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Full text of "History Of The Theory Of Numbers - I"

CHAP, xvij                           FACTOKS op a*=«=&*.                                  385
A. S. Bang33 discussed Ft(a) defined by (1). If p is a prime, Fj(a) has only prime factors ap*+l if d=opfc"1-l is prime to p, but has the factor p (and not p2) if d is divisible by p.
Bang84 proved that, if a>l, t>2, Ft(a) has a prime factor at+1 except forFe(2).
L. Gianni35 noted that if p is an odd prime dividing a—1 and jf divides ap—1, then p""1 divides a—I.
L. Kronecker36 noted that, if Fn(z) is the function whose roots are the <t>(ri) primitive nth roots of unity,
is an integral function involving only even powers of y. He investigated the prime factors q of Gn(x, s) for 8 given. If q is prime to n and s, then q is congruent modulo n to Jacobi's symbol (s/g). The same result was stated by Bauer.87
J. J. Sylvester38 called 0™— 1 the mth Fermatian function of 6.
Sylvester39 stated that, for 0 an integer 5*1 or —1,
6 -
*-—
contains at least as many distinct prime divisors as m contains divisors >1 , except when 6= —2,m even, and 6=2, m a multiple of 6, in which two cases the number of prime divisors may be one less than in the general case.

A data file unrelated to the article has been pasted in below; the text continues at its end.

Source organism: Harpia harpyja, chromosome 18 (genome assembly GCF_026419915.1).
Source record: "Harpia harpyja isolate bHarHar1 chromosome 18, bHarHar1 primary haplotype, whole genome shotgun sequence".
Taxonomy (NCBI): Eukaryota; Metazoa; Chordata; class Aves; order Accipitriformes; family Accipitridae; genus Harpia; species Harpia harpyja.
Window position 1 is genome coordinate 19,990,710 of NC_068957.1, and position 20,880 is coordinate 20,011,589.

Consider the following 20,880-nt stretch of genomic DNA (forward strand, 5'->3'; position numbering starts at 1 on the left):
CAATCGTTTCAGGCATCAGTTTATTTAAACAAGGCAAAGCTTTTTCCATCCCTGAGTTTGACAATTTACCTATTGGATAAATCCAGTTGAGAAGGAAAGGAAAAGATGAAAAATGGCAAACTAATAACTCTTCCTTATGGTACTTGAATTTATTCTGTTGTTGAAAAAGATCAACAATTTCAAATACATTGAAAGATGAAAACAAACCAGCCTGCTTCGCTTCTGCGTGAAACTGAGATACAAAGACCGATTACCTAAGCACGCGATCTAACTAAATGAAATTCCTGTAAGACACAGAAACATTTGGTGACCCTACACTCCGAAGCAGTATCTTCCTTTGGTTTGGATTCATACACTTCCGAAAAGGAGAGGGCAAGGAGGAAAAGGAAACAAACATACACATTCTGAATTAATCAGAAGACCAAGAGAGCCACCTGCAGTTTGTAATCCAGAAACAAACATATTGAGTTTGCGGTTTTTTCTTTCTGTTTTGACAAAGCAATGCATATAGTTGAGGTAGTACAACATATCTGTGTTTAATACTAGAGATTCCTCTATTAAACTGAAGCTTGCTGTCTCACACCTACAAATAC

Sylvester40 called the above 0m a reduced Fermatian of index m. Ifm = np*, n not divisible by the odd prime p, 0TO is divisible by ptt, but not by p*44, if 6 - 1 is divisible by p. If m is odd and 6 — 1 is divisible by each prime factor of m, then 0m is divisible by m and the quotient is prime to m.
Sylvester40" stated that if P=l+p+. . -+Pr~1 is divisible by g, and p, r are prunes, either r divides g — 1 or r=q divides p— 1. If P=gJ and p, r, j are primes, j is a divisor of g— r. R. W. Genese easily proved the first statement and W. S. Foster the second.
T. Pepin41 factored various on— 1, including a = 79, 67, 43, n = 5; a =7, n = ll; a=3, n = 23; a = 5 or 7, n = 13 (certain ones not in the tables by Bickmore49).
H. Scheffler42 discussed the factorization of 2r+l by writing possible factors to the base 2, as had Beguelin.8   He noted (p. 151) that, if m = 2n~1, 1 +2(2w+1)n = (1 +2n)2 { 1 -2m+ (2m - l)2n - (2m - 2)22n
+ . . . — 2-2(2m"2)n+2(2m""1)rl}.
His formula (top p. 156), in which 2rl"~1 is a misprint for 22*"1, is equivalent to that of LeLasseur.23
"Tidsskrift for Mat., (5), 4, 1886, 70-80.    M/6id., 130-137.   "Periodico di Mat., 2, 1887, 114.
'•Berlin Berichte, 1888, 417; Werke, 3, 1, 281-292.   87Jour. ftir Math., 131, 1906, 265-7.
'"Nature, 37, 1888, 152.   «/Wd., p. 418; Coll. Papers, 4, 1912, 628.
*°Comptes Rendue Paris, 106, 1888, 446; Coll. Papers, 4,. 607.
40aMath. Quest. Educ. Times, 49, 1888, 54, 69.
41Atti Accad. Pont. Nuovi Lincei, 49, 1890, 163.   Cf . Escott, Messenger Math., 33, 1903-4, 49.
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